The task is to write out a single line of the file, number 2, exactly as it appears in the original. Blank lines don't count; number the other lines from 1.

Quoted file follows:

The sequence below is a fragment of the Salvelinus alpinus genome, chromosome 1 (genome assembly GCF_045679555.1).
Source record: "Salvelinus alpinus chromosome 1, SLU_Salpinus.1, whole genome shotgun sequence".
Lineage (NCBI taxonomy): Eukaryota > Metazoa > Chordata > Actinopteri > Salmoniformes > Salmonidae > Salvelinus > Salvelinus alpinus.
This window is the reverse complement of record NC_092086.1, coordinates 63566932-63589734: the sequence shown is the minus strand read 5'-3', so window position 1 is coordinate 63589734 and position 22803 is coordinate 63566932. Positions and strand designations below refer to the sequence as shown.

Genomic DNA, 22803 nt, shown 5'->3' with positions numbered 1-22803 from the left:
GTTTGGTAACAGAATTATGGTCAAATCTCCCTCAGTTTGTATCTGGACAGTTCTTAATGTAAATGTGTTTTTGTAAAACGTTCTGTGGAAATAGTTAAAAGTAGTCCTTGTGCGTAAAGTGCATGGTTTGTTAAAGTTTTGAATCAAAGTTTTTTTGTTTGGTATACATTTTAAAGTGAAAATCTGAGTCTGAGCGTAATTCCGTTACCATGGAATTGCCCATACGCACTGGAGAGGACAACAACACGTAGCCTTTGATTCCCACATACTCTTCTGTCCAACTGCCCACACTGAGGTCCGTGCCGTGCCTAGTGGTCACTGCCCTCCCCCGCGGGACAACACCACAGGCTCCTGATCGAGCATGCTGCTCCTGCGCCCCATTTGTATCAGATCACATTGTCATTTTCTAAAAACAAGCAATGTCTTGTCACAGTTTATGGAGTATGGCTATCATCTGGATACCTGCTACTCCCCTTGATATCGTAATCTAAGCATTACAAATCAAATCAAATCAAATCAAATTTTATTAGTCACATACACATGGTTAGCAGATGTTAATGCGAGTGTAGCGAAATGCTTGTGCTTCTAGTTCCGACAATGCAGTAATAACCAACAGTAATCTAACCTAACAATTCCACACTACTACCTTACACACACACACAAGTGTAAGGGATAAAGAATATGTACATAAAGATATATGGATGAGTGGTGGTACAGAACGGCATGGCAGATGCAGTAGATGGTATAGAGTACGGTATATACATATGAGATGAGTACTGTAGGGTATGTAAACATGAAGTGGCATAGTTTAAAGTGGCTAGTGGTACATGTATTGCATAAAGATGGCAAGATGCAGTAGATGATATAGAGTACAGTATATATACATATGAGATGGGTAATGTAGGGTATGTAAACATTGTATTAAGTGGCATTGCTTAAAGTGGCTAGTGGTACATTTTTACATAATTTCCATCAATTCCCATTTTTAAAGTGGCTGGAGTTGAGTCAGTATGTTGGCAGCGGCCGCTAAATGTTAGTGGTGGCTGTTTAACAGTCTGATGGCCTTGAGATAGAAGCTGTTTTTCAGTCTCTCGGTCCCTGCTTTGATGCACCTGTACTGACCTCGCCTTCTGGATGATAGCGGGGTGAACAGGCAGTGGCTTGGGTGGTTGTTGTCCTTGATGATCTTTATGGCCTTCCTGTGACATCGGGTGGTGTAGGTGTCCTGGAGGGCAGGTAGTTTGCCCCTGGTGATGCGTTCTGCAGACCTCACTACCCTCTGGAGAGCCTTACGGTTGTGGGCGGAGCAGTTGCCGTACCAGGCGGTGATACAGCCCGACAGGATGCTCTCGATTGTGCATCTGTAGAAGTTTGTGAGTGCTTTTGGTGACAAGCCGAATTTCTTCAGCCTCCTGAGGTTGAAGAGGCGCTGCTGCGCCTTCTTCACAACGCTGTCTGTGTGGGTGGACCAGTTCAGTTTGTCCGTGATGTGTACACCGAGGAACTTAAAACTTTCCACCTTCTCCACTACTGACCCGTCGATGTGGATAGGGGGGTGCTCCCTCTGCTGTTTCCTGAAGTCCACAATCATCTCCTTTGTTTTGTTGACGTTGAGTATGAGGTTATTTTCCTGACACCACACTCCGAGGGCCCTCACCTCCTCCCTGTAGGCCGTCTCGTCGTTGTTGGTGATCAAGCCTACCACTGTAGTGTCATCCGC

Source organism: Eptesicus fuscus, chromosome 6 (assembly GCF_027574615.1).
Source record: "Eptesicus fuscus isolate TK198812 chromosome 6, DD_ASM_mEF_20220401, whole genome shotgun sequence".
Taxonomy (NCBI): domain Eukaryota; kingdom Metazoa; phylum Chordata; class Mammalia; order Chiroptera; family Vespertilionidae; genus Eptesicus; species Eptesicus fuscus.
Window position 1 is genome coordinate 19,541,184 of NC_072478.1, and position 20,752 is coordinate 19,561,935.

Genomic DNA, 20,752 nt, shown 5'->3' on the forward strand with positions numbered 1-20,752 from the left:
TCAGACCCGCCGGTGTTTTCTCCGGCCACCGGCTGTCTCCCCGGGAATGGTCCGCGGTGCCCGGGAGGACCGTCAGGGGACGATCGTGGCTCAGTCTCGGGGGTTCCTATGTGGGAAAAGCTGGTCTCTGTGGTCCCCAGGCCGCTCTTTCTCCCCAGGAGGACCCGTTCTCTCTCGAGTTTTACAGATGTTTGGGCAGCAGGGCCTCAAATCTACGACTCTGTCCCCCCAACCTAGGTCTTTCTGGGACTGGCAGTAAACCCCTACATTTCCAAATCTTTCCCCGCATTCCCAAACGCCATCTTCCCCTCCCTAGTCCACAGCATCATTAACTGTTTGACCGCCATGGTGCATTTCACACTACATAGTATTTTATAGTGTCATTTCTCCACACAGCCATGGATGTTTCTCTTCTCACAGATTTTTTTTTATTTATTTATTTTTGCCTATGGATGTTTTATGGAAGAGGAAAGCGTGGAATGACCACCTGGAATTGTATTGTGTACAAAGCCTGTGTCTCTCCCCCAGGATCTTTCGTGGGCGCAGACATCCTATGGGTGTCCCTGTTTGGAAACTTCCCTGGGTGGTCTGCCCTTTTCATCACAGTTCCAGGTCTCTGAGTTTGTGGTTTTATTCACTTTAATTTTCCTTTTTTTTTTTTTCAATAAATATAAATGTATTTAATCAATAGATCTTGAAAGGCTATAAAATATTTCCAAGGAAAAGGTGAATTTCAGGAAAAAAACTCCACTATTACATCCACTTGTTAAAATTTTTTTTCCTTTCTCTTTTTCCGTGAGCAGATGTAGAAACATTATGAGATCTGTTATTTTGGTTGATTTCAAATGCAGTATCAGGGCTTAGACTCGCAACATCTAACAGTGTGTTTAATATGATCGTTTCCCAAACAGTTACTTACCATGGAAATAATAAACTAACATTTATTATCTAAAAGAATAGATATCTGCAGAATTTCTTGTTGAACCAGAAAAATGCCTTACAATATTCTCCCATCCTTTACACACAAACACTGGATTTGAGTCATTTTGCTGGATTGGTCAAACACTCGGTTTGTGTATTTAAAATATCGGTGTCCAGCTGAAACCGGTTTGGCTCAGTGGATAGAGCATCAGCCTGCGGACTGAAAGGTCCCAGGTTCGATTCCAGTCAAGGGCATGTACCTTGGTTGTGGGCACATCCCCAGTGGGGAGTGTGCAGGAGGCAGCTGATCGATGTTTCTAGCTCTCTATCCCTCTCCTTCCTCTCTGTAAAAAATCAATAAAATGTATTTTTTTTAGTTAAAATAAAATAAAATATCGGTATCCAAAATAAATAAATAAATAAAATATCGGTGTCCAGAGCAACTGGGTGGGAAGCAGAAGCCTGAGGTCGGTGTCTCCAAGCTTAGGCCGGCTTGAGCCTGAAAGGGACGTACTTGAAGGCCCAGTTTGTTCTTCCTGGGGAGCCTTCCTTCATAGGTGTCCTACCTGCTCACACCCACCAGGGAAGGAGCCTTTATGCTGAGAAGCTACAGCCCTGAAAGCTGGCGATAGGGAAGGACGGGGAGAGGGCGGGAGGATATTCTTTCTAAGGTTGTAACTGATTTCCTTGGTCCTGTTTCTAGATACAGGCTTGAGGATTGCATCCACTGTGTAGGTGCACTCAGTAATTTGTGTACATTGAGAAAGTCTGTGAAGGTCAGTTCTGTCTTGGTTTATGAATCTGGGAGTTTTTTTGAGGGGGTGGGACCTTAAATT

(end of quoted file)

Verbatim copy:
Source record: "Salvelinus alpinus chromosome 1, SLU_Salpinus.1, whole genome shotgun sequence".